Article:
Needle bearings comparison

Discussion in '2-Stroke Engines' started by 210061741, Nov 30, 2009.

  1. 210061741

    210061741 Guest

    Hopefully this will be useful info.
    There are 3 different bearings in the pictures.

    10x14x10 = Grubee 48cc wristpin bearing (THE BROKEN ONE)
    Notice the rings worn into the needles where they were riding in the cage.
    This bearing had 2000 MI on it.

    10x14x13 = PK80-J wristpin Bearing (The larger Silver One)
    Brand new, didn't look bad at all.
    I liked the fact that it is 3mm wider than the Grubee.
    I actually put this bearing in my Grubee.
    Only needed to file a little off of each boss inside the piston to fit it.
    Seems to be working good.

    10X14X13 = Sthil 028 chainsaw bearing (the large copper one)
    These are the high performance replacement.

    You can clearly see the part number.. any Sthil dealer can order them for you. mine cost about $10.oo each.
    Supposedly these are rated to 13000 RPM.
    The cage is much thicker and at the wristpin the RPM is actually low.
    So the cage skidding the rollers isn't a problem.
    It is the rocking back and fourth breaks the cages.
    Copper is soft and will flex alot more before it breaks.

    I'm putting one of these in the PK80-J so we will see how it holds up.
    The PK80-J has cageless / crowded needle bearing on the bottom end. (23 needles)
    The grubee has a 13 roller caged bearing.

    I like to run my motors at 6000 to 8000 RPM.
    The Grubee bottom end is not happy with me.:sweatdrop:
     

    Attached Files:


  2. DJEEPER

    DJEEPER Member

    do you know what the macro function is?
     
  3. 210061741

    210061741 Guest

    Not sure exactlly what youre reffering to.
    I know macro as far a software is like in MS Access or MS Excell.

    Or are you talking Macroscopic.
    Like in metalurgy.

    Other than that maybe you talkin about my camera.
    Some of the pictures get a little blurry.
    Tried everything.
    This camera must be chineese.

    You still can see what you need to.
     
  4. mountain80

    mountain80 Member

    The cage is not copper it is copper plated and yes they ARE rated for aproximately 13,000 rpm my father repairs small engines and that engines max rpm is in that area.
     
  5. 210061741

    210061741 Guest

    Thats cool.
    I believe i found out about the Sthil 028 bearing from your post.
    Decided to trust what you said and bought 2 of them.
    1 is going in my brand new PK80-J.

    As far as i knew most of these were copper with silver plating.
    Do you know what the base Metal is?
    How much have you tesed them?

    Thanks
    Rich
     
  6. 210061741

    210061741 Guest

    yes it is confirmed.
    --------------------------------------------------------------------------------

    Sthil 028 chainsaw.
    Shop Manual says 13,000 rpm. maximum with bar & chain tensioned.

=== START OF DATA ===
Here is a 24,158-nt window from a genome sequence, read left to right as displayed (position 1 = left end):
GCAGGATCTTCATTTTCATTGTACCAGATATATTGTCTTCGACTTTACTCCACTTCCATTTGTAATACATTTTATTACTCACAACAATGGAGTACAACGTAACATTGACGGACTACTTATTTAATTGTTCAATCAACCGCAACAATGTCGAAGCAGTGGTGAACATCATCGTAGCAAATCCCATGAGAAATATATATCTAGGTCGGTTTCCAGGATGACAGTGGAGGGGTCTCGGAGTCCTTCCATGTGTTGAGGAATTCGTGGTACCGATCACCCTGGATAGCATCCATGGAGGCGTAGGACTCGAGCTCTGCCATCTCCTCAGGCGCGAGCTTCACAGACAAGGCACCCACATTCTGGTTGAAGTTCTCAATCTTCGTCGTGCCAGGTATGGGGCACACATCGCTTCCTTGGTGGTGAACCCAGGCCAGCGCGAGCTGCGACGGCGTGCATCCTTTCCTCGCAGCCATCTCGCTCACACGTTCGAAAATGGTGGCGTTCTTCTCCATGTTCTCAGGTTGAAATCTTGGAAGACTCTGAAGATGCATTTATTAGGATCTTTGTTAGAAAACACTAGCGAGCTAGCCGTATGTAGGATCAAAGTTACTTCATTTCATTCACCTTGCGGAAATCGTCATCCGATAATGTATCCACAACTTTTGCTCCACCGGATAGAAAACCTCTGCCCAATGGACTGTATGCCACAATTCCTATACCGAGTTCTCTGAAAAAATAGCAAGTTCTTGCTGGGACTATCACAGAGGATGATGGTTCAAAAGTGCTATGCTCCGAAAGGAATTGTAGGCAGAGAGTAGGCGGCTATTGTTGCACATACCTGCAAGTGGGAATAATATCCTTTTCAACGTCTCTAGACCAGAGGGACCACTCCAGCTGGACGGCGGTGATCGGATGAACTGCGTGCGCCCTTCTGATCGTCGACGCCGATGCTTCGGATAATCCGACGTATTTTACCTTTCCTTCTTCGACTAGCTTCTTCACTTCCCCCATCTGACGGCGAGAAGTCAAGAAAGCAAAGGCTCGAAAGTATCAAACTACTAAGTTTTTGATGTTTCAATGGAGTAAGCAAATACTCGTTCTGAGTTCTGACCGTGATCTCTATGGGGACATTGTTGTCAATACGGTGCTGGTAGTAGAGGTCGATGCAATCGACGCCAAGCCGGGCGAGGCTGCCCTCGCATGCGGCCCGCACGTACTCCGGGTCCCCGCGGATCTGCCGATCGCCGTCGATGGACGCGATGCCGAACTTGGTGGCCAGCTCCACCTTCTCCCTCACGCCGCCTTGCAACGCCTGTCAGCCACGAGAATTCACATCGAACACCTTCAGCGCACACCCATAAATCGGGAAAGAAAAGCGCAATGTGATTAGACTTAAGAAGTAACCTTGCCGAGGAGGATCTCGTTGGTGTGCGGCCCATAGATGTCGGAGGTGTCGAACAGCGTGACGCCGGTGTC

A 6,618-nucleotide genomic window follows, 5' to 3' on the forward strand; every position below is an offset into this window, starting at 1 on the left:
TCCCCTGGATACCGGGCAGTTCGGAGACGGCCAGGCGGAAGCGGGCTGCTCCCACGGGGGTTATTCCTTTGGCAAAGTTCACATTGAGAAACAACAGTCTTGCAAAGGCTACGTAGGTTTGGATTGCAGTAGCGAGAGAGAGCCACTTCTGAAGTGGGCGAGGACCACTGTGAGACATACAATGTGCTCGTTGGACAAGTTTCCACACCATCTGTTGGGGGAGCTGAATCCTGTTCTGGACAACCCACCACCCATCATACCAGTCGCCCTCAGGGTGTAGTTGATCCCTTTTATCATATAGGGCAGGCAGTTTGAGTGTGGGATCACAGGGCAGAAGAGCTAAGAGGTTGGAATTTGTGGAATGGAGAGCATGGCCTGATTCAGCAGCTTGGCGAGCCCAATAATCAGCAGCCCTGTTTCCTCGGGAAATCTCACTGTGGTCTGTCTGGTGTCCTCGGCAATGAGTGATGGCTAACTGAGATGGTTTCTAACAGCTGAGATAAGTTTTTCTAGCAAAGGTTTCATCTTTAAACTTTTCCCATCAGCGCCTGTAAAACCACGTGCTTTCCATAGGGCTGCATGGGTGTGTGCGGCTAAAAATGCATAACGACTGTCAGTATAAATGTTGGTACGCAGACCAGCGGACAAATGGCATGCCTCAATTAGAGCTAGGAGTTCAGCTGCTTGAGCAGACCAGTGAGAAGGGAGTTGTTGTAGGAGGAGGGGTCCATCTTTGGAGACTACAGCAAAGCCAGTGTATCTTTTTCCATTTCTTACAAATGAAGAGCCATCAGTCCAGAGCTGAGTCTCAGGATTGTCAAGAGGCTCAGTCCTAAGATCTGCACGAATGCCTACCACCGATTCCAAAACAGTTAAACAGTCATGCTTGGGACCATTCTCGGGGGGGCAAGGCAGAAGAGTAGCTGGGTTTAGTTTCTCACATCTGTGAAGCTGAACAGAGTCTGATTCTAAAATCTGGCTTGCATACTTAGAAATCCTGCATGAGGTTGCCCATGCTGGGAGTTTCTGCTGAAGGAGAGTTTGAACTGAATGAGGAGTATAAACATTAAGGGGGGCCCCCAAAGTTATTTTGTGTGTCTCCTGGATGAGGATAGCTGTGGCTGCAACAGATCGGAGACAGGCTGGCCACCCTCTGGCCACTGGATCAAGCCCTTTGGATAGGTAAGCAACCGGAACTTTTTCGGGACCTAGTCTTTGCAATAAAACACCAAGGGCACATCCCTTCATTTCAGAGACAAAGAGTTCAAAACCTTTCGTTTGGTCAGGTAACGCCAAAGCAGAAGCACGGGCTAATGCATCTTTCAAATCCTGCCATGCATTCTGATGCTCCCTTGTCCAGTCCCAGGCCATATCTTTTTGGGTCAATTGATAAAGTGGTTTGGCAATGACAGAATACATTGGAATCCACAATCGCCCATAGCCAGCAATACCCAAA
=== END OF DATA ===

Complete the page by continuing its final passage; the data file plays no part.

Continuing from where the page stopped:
That is more than enough Rpm for me.
     
  7. velzie

    velzie Member

    I just returned from my local Sthil dealer and bought the part from the part number on the package. The parts guy said this part is not for a 028, but it didnt matter. This new bearing weighs 4.9g. Im too lazy to remove my original bearing from my 66cc grubee skyhawk to weigh it, but i will put it up here when i do.

    Previously to buying this upgraded top end needle bearing I was showed bearings of similar size but had cages that were made of a type of plastic. I think the material is poly amide 66 and has the designation TN which is at the end of the bearing identification. Theses bearings are not suggested by SKF for temperatures exceeding 120C(248F) using synthetc oil. HERE is SKF's wesite with cage material properties.


    20140129_132254.jpg
     
    Last edited: Jan 30, 2014
  8. Fabian

    Fabian Well-Known Member

    I have "never" had a small end connecting rod needle bearing fail, but i have had no end of problems with the caged big end connecting rod needle bearing, as described in the below link:

    http://motorizedbikeforum.the-talk.net/t298-connecting-rod-bearing-failure-analysis-chinese-bicycle-engine

    The newer engines all seem to have made the move to a crowded big end connecting rod needle bearing, which has drastically increased big end bearing life.
    My previous engine lasted 10,000 kilometers (6,000 miles) before the big end bearing was shot, though the engine was operating with a Jaguar CDI.
     
  9. velzie

    velzie Member

    Just for fun I weighed the stock top-end needle bearing from my Grubee Skyhawk 66cc (late 2013) motor as well as the equivalent STIHL bearing (pictured in my previous post). I did this on an analytical balance.

    Stock: 5.0153 g
    STIHL: 4.8970 g

    The difference is likely not going to be noticeable. I'd like to drill out my wrist pin or buy a titanium pin to reduce mass...
     
    Last edited: Feb 10, 2014
  10. jaguar

    jaguar Well-Known Member

  11. velzie

    velzie Member

    One of these things just isn't like the other...

    All I can tell you is they do not look the same. I believe mine are the same as the OP which is different from the one you linked to.
     
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